Observatory in Atacama to be able to match views from space based telescopes such as the Hubble.
Gazing into the furthest reaches of the universe could become a whole lot easier, thanks to a new telescope invented in Chile, which has been been referred to by experts as the astronomy capital of the world.
Located at an observatory in the Atacama Desert, it is the first earth-based telescope that is able to match views from space-based telescopes such as the Hubble.
Hmm, region block on the video. Can't watch that one in the US, apparently.
The video is functioning normally in Britain.
I'll see what I can do
Okay ... now THAT works. Good stuff, Napoleon!
Ohhhhhhhh, you meant two boxes up in the original post. I thought you meant you had a nonfunctional plugin box for both the initially posted video and the new one he added here.
Odd. I just have a single black box with the words, "THE VIDEO YOU ARE TRYING TO WATCH CANNOT BE VIEWED FROM YOUR CURRENT COUNTRY OR LOCATION."
Narf? Is that You?
Heh heh heh.
Yeah, that's me, over on FTB. Hey, man.
Video worked fine for me. Excellent.
This is good news. With NASA's budget being cut it is great to find other ways to look into deep space. These images do appear to be as strong as those from the Hubble. It that true? Are they as good?
Based on what I heard from the video, they've come up with a means to at least partially compensate for atmospheric blurring of images. I heard mention of lasers; it may be they map the flow of air in the immediate vicinity of the viewing range of telescope and create an algorithm to digitally correct for the light dispersion.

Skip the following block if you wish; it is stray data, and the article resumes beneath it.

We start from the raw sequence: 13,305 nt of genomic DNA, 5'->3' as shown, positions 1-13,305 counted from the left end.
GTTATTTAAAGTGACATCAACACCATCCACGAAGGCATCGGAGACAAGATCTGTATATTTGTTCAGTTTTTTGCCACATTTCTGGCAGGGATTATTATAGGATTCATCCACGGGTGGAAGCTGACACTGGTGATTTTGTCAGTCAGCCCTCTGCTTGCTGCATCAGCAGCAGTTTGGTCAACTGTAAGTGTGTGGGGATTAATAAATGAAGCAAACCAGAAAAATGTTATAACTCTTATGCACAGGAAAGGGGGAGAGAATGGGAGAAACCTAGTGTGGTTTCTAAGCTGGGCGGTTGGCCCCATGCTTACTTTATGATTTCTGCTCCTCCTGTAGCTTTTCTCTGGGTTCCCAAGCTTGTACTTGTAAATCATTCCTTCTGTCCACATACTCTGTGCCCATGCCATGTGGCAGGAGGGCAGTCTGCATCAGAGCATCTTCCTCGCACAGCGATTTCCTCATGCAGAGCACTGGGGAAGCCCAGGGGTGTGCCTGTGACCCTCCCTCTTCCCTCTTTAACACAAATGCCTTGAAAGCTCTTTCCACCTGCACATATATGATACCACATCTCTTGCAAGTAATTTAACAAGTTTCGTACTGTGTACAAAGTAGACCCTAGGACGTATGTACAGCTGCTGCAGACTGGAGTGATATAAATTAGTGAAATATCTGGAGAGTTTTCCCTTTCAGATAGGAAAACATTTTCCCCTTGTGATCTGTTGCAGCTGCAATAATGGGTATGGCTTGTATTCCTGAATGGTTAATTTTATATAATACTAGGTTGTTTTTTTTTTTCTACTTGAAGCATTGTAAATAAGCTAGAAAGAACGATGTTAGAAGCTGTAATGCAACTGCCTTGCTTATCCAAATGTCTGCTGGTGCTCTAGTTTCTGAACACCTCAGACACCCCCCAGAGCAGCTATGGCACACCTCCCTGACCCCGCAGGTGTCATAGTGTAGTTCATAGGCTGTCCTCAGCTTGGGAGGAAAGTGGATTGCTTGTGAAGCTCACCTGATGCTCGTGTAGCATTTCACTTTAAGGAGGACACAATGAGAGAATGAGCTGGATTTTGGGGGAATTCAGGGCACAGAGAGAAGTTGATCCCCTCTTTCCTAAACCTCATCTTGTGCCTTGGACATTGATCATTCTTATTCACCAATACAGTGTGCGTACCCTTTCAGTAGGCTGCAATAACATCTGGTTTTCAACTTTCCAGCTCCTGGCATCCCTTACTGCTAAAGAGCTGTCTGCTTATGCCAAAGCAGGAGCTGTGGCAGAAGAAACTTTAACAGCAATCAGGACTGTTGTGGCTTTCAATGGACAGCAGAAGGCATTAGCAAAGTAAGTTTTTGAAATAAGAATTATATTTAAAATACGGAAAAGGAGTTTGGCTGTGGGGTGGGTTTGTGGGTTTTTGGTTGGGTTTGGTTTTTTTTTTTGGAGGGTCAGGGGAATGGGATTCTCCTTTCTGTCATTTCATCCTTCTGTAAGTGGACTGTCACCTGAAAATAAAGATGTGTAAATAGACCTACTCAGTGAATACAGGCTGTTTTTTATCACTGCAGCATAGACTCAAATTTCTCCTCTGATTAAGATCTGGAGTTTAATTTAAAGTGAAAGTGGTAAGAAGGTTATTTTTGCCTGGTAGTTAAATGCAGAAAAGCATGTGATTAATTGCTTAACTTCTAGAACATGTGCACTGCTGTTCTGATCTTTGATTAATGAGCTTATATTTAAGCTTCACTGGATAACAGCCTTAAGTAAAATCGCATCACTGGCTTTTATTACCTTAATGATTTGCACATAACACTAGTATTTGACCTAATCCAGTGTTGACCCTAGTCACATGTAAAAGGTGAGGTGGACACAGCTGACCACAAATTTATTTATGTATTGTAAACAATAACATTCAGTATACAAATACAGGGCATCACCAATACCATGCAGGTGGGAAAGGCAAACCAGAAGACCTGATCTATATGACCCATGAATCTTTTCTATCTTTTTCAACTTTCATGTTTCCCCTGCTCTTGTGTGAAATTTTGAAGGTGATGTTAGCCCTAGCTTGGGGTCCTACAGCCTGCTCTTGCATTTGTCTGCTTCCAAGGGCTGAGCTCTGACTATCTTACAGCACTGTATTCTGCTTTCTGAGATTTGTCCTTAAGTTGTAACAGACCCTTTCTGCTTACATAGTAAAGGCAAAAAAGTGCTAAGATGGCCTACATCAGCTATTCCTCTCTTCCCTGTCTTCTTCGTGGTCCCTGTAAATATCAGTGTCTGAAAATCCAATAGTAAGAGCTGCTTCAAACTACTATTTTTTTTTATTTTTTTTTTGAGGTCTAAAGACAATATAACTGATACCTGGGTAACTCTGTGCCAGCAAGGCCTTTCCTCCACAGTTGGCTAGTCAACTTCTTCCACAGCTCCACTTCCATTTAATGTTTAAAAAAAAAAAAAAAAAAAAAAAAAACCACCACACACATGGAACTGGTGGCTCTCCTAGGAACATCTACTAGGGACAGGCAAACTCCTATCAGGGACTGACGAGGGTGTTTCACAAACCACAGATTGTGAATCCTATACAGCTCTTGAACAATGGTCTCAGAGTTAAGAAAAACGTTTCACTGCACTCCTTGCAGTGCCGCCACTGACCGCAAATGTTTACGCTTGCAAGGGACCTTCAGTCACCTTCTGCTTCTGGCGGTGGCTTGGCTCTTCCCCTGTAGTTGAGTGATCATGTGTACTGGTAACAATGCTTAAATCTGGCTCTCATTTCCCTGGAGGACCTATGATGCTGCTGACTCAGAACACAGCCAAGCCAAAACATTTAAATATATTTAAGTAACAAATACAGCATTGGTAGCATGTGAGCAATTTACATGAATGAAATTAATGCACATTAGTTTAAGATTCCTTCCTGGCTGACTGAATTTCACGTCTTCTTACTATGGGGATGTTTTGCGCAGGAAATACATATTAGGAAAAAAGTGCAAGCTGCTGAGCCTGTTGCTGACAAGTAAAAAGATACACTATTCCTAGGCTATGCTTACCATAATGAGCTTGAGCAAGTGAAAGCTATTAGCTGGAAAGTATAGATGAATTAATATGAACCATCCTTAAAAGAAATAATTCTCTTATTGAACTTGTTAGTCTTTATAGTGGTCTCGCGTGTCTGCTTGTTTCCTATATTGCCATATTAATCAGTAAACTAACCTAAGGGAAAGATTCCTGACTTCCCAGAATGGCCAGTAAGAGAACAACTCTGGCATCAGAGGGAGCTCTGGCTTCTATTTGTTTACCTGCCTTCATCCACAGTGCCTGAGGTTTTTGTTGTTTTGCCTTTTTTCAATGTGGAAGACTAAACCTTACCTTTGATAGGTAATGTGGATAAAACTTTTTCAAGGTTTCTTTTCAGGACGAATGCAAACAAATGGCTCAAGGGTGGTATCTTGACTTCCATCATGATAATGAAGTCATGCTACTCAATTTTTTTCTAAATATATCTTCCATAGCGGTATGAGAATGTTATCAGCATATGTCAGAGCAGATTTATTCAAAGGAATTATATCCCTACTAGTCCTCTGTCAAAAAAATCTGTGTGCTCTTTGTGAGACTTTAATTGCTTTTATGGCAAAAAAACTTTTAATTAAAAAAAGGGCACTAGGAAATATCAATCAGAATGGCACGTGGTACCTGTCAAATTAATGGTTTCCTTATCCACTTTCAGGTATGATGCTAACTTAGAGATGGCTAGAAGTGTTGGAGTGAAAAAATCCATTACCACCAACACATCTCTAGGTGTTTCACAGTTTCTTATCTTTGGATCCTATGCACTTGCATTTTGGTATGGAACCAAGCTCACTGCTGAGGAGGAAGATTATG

Very cool stuff.
My understanding is that the conditions aren't quite as good, since it's hard to get better atmospheric conditions than getting outside of the atmosphere. But on the ground, you can build better telescopes, since size and mass aren't as much of a consideration, and it's easier and cheaper to update them, when you design better components. So, stick it on a mountain, in an area with low atmospheric pollution, and you're probably coming out way ahead, particularly after the thing is 5 or 6 years old and has gone through a few improvements, while the one in orbit is still working with its initial components.